Leadership in Space

Rosetta And Philae Landing Timeline

FLI ESA 2 Rosetta_comet_landing_highlight_node_full_image_2

The Philae lander has separated from the Rosetta orbiter, and is now on its way to becoming the first spacecraft to touch down on a comet.

A timeline of the most crucial activities related to separation, descent and landing on 11 and 12 November.

FLI ESA 1 What_does_Philae_do_during_descent

It has been compiled with inputs from the Flight Control Team at ESOC and the Science Operations Team at ESAC and is accurate as of now. PLEASE remember: many of these times are subject to change and confirmation, given the extremely dynamic nature of this delicate and complex operation. We’ll do our best to update this as we receive firm information, but on 12 November the live webcasts from ESA TV and ESA’s social media accounts (Twitter!) will be the best ways to get the latest information.

Admittedly, this timeline is a little dense, but we thought it better to provide more detail for those who – like us! – are extreme Rosetta & Philae fans (and you know who you are!). We’ll publish a lighter version in the main ESA website later today and there’s also a high-level version in the press kit (PDF; page 63 or in SlideShare here). And for those who wish, here is the opposite: an even more detailed version as a PDF, or also in Slideshare.

Review the notes/legend underneath for acronyms (no space mission can succeed without them!). There’s also a diagramme illustrating the delivery orbits.


All times are subject to change and should not be assumed confirmed. Actual times may vary considerably. Please follow ESA TV, the Rosetta website, the Rosetta blog and ESA social media for the latest updates. All are linked via http://rosetta.esa.int

One-way light time (OWLT): 00h:28m:20s
Earth distance: 511 million km
CET/UTC offset: 01h:00m:00s
Updated 8.11.2014 to correct 12/11 04:28UTC event and add 01:00UTC event
Updated 12.11.2014 to indicate new GO/NOGO time for Philae lander, now at 02:35 UTC / 03:35 CET



on Earth

on Earth


11/11 01:48:49 02:48:49 BOT ESA New Norcia (NNO)
11/11 03:10:00 04:10:00 BOT NASA DSN Canberra
11/11 12:25:00 13:25:00 EOT Canberra
11/11 13:40:00 14:40:00 BOT DSN Madrid
11/11 13:58:05 14:58:05 BOT ESA Malargüe (MLG)
11/11 14:00:00 15:00:00 Flight Dynamics Team at ESOC begin orbit determination procedure to accurately fix Rosetta’s precise trajectory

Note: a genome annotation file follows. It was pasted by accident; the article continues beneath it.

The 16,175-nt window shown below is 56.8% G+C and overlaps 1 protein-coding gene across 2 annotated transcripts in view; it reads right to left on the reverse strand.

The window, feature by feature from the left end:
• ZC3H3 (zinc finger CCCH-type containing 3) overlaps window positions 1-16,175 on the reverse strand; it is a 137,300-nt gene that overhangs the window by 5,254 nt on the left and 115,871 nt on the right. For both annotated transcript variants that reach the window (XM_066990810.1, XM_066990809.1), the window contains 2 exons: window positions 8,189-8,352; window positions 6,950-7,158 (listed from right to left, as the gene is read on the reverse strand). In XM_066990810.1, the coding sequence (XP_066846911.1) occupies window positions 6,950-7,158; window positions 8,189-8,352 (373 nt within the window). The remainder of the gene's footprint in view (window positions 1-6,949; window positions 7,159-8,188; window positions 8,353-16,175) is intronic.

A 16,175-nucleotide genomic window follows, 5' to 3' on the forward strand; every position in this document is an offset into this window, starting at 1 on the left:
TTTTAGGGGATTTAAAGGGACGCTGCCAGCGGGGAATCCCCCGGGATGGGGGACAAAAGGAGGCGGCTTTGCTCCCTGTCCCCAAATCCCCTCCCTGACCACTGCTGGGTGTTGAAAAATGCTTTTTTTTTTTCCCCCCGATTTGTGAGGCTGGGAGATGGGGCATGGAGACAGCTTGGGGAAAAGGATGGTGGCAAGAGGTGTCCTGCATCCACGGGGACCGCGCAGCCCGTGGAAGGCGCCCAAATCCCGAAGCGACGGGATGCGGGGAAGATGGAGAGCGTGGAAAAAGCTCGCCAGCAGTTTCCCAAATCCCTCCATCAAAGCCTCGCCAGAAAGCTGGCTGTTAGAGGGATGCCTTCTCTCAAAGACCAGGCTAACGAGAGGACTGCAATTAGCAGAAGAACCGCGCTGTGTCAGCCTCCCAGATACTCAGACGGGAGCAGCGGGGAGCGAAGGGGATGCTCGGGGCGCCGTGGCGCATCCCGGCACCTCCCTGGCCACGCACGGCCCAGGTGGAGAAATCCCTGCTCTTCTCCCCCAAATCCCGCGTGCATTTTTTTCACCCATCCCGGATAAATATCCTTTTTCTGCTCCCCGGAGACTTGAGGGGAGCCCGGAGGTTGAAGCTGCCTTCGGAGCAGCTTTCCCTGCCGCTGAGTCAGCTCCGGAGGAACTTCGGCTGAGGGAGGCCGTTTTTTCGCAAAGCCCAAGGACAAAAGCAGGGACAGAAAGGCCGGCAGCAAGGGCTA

11/11 14:30:17 15:30:17 EOT ESA NNO
11/11 18:33:20 19:33:20 Lander switch-on. Includes switching on Electrical Support System, which controls orbiter communication interface with the lander
11/11 19:05:20 20:05:20 Lander batteries and compartment heating
ADS Tank (Active Descent System – provides cold gas thrust upwards to avoid rebound upon landing) opening
11/11 19:25:20 20:25:20 Lander Primary Battery conditioning start; about 28 mins
11/11 19:00:00 20:00:00 EOT DSN Madrid
11/11 19:30:00 20:30:00 GO/NOGO1 – Last full orbit determination; ESOC Flight Dynamics confirms Rosetta trajectory is correct
11/11 20:03:00 21:03:00 Rosetta starts slew to pre-delivery manoeuvre attitude (expected loss of signal)
11/11 20:20:00 21:20:00 BOT DSN Goldstone
11/11 20:43:00 21:43:00 End of Rosetta slew
11/11 20:52:20 21:52:20 Start Lander flywheel operation – provides stability during descent
11/11 23:25:00 00:25:00 BOT DSN Goldstone
11/11 23:40:00 00:40:00 BOT DSN Canberra
12/11 00:00:00 01:00:00 EOT DSN Goldstone
12/11 00:00:00 01:00:00 GO/NOGO 2(a) – Confirm telecommands to control delivery sequence are ready
GO/NOGO 2(b) – ESOC confirms Rosetta is ready
12/11 01:00:00 02:00:00 ESOC uploads commands to control spacecraft for Lander delivery operations
12/11 01:03:20 02:03:20 Lander generates final telemetry (TM) on-board prior to GO/NOGO for SEP decision
12/11 01:35:00 02:35:00 (EXPECTED AT 02:35 UTC / 03:35 CET) GO/NOGO 3 – Confirm Philae is ready for landing
12/11 01:46:10 02:46:10 BOT ESA New Norcia
12/11 03:02:50 04:02:50 EOT ESA Malargüe
12/11 04:03:20 05:03:20 Lander – start of Separation, Descent & Landing (SDL) activities
Start switching Lander instruments ON; ROMAP first
12/11 04:28:20 05:28:20 Rosetta – Start executing on-board commands for delivery operations
12/11 04:34:20 05:34:20 Start heating Lander batteries to separation temperature
12/11 06:03:20 07:03:20 Rosetta – Earliest start pre-delivery manoeuvre (thruster burn)
Burn will be followed by loss of signal due to subsequent slew for separation
Manoeuvre expected to be about 0.46m/s & about 6 mins duration


on Earth

on Earth


12/11 06:35:00 07:35:00 Earliest GO/NOGO 4 – final decision to go for landing
12/11 07:03:20 08:03:20 Rosetta – Latest start pre-delivery manoeuvre
12/11 07:35:00 08:35:00 Latest GO/NOGO 4 – final decision to go for landing
Following MVR, ESOC Flight Dynamics Team conducts rapid assessment of MVR performance to verify burn results
12/11 07:49:20 08:49:20 Lander – Switch on MUPUS
12/11 07:52:20 08:52:20 Start MUPUS operation and switch-on CivaRolis
ÇIVA and ROLIS are imaging systems; ÇIVA makes panoramic images, ROLIS looks down